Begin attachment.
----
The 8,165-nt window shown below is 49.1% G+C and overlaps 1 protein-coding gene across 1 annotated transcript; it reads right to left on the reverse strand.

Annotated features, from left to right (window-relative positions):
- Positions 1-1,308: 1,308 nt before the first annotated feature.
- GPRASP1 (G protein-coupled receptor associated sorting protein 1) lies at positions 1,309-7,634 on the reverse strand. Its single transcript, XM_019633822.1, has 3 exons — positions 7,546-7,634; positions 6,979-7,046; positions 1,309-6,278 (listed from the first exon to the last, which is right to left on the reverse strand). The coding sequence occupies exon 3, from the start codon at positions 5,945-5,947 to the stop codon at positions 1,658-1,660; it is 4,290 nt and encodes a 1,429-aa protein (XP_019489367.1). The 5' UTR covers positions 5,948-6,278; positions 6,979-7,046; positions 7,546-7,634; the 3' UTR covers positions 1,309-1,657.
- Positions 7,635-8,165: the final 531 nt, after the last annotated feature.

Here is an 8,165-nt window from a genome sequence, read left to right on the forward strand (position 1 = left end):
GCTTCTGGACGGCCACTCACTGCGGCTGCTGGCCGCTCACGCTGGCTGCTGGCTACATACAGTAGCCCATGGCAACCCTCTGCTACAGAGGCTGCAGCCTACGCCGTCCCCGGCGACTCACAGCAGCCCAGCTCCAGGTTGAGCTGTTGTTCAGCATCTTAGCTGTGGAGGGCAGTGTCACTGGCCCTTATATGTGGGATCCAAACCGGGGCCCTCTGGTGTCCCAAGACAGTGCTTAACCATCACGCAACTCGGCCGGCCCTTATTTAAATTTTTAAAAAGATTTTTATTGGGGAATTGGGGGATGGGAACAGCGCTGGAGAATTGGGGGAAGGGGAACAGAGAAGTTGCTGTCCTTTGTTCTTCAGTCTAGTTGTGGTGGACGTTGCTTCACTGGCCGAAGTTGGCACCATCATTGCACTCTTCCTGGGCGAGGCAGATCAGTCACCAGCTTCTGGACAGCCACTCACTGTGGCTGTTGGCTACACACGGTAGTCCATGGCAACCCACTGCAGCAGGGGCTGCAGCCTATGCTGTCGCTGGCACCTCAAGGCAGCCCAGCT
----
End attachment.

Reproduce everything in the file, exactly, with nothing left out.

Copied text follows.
The 8,165-nt window shown below is 49.1% G+C and overlaps 1 protein-coding gene across 1 annotated transcript; it reads right to left on the reverse strand.

Annotated features, from left to right (window-relative positions):
- Positions 1-1,308: 1,308 nt before the first annotated feature.
- GPRASP1 (G protein-coupled receptor associated sorting protein 1) lies at positions 1,309-7,634 on the reverse strand. Its single transcript, XM_019633822.1, has 3 exons — positions 7,546-7,634; positions 6,979-7,046; positions 1,309-6,278 (listed from the first exon to the last, which is right to left on the reverse strand). The coding sequence occupies exon 3, from the start codon at positions 5,945-5,947 to the stop codon at positions 1,658-1,660; it is 4,290 nt and encodes a 1,429-aa protein (XP_019489367.1). The 5' UTR covers positions 5,948-6,278; positions 6,979-7,046; positions 7,546-7,634; the 3' UTR covers positions 1,309-1,657.
- Positions 7,635-8,165: the final 531 nt, after the last annotated feature.

Here is an 8,165-nt window from a genome sequence, read left to right on the forward strand (position 1 = left end):
GCTTCTGGACGGCCACTCACTGCGGCTGCTGGCCGCTCACGCTGGCTGCTGGCTACATACAGTAGCCCATGGCAACCCTCTGCTACAGAGGCTGCAGCCTACGCCGTCCCCGGCGACTCACAGCAGCCCAGCTCCAGGTTGAGCTGTTGTTCAGCATCTTAGCTGTGGAGGGCAGTGTCACTGGCCCTTATATGTGGGATCCAAACCGGGGCCCTCTGGTGTCCCAAGACAGTGCTTAACCATCACGCAACTCGGCCGGCCCTTATTTAAATTTTTAAAAAGATTTTTATTGGGGAATTGGGGGATGGGAACAGCGCTGGAGAATTGGGGGAAGGGGAACAGAGAAGTTGCTGTCCTTTGTTCTTCAGTCTAGTTGTGGTGGACGTTGCTTCACTGGCCGAAGTTGGCACCATCATTGCACTCTTCCTGGGCGAGGCAGATCAGTCACCAGCTTCTGGACAGCCACTCACTGTGGCTGTTGGCTACACACGGTAGTCCATGGCAACCCACTGCAGCAGGGGCTGCAGCCTATGCTGTCGCTGGCACCTCAAGGCAGCCCAGCT